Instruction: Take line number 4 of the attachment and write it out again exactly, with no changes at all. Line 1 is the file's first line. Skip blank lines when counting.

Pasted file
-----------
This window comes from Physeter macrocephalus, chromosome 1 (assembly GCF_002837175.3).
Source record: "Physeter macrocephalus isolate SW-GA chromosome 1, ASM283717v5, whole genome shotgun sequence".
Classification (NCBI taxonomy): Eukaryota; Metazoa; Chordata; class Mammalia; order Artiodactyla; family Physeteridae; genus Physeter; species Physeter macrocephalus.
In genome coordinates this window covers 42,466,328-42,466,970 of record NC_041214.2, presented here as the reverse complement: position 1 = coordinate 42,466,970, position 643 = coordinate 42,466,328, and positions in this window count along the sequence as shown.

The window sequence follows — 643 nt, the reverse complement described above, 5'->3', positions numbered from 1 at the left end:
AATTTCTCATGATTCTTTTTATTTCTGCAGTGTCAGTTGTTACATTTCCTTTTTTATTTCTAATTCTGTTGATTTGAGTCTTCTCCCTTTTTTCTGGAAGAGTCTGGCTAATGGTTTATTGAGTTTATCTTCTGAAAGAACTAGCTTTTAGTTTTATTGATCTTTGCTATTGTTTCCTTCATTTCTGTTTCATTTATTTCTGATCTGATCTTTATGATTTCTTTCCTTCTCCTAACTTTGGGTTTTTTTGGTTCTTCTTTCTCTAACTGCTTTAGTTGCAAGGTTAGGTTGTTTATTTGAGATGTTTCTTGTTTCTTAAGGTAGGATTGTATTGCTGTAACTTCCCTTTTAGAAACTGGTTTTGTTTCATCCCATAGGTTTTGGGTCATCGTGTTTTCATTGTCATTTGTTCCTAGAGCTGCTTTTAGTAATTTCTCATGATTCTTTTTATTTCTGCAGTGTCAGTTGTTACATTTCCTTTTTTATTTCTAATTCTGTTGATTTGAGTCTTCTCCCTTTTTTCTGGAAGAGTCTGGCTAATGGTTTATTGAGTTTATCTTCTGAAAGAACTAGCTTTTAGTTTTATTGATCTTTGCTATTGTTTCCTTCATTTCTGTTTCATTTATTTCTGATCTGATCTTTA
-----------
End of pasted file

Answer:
In genome coordinates this window covers 42,466,328-42,466,970 of record NC_041214.2, presented here as the reverse complement: position 1 = coordinate 42,466,970, position 643 = coordinate 42,466,328, and positions in this window count along the sequence as shown.